Reconstructing Civic Culture
Philosophy and Civil Society
The rhetorical turn in the reconstruction of liberal political philosophy addresses the issue of the intelligibility of liberal doctrine and of liberal democratic citizenship itself. This rhetorical turn -- the move from a metaphysical to a political interpretation of liberal doctrine -- calls for a rethinking of the discursive form or cognitive status of liberal political ideas. But it also requires a certain reversal in our understanding of the relationship between the public sphere and the private sphere.
According to Rawls, a political or rhetorical version of liberal doctrine presents liberalism as a doctrine that is partial rather than comprehensive in scope. But I think we must take this conception of the partial character of liberal doctrine one step further. To conceive of liberalism now as a doctrine pertaining only to the part rather than to the whole of life is to do more than merely introduce into our view of liberalism the idea of its limitation in scope.
Rather, and far more, it is to assign to liberal doctrine, within the context of a postmodern civic culture, a new rhetorical function. To the extent that modernist liberal political theory represented liberalism as a comprehensive or totalizing doctrine, a political or rhetorical conception of liberal doctrine must actively undo this totalization. It must reverse the effects of the modernist representation of liberal moral and political ideals as elements of a totalizing world view.
One particular area in which this reversal must be accomplished concerns our understanding of the relative cultural standing and significance of the public and private spheres. The direction of this reversal is indicated in Rawls's conception of an overlapping consensus. According to Rawls, a political conception of justice, i.e., one that fully acknowledges and affirms its own restricted scope, cannot provide a basis for social unity and stability. Social unity and stability can be provided only by an overlapping consensus in support of liberal moral ideals and political arrangements among members of diverse cultural communities.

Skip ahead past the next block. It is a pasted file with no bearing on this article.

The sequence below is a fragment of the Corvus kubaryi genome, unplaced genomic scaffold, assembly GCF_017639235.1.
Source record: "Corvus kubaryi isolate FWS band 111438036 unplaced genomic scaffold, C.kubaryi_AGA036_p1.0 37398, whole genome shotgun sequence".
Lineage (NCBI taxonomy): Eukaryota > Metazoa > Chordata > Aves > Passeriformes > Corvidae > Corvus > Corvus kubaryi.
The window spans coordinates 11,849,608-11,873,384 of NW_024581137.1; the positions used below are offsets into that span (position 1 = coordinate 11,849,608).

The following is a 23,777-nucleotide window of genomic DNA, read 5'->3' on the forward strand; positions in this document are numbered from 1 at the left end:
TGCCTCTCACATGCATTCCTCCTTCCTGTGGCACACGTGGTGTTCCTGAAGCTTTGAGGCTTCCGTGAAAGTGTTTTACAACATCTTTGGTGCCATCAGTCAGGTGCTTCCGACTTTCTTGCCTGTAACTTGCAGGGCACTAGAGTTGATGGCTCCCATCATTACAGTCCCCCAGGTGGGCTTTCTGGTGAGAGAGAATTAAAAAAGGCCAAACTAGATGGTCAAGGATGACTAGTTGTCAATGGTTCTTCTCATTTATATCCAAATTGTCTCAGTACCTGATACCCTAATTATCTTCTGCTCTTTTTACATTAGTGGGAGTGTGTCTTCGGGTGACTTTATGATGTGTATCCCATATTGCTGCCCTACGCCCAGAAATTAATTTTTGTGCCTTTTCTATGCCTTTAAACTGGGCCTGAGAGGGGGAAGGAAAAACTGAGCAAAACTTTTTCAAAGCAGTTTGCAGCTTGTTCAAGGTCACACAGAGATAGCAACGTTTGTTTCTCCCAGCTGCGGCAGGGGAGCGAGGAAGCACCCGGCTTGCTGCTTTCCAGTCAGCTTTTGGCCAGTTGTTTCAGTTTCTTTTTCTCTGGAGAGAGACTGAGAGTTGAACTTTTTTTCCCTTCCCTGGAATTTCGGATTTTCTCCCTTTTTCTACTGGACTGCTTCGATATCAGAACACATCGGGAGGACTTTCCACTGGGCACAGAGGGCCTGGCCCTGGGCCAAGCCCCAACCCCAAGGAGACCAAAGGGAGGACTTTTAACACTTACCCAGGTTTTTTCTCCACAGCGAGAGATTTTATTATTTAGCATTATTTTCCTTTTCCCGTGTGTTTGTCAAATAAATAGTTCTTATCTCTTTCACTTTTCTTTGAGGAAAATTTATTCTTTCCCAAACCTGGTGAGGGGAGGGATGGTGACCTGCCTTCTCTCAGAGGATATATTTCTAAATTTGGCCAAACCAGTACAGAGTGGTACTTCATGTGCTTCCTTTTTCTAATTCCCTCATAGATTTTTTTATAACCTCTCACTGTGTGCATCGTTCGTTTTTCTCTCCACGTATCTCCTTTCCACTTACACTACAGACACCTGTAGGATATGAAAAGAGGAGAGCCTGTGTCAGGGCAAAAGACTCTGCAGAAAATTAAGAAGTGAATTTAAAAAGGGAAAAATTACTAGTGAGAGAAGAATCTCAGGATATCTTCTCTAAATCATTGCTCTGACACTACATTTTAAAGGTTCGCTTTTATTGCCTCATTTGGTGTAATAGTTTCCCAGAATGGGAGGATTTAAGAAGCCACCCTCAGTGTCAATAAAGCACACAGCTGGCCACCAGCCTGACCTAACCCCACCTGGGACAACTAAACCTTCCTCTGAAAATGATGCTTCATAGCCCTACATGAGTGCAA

This means that the liberal conception of justice that governs political arrangements and provides order to the public sphere must be defined and presented in such a way that it is capable of gaining the support of the diverse cultural communities subject to it. Rawls himself does not emphasize it, but this view of the role of an overlapping consensus definitely constitutes a reversal in our understanding of a certain aspect of the relationship between the public and private spheres in a liberal democracy.
It is this reversal that must not only be observed, but also pursued actively as one piece of the postmodern reconstruction of liberalism and liberal democratic civic culture. This reversal concerns the relative dependence and independence of the cultural perspectives proper to the public and private spheres. The reversal is due to the demise of modernist liberal conceptions of liberalism as a comprehensive doctrine.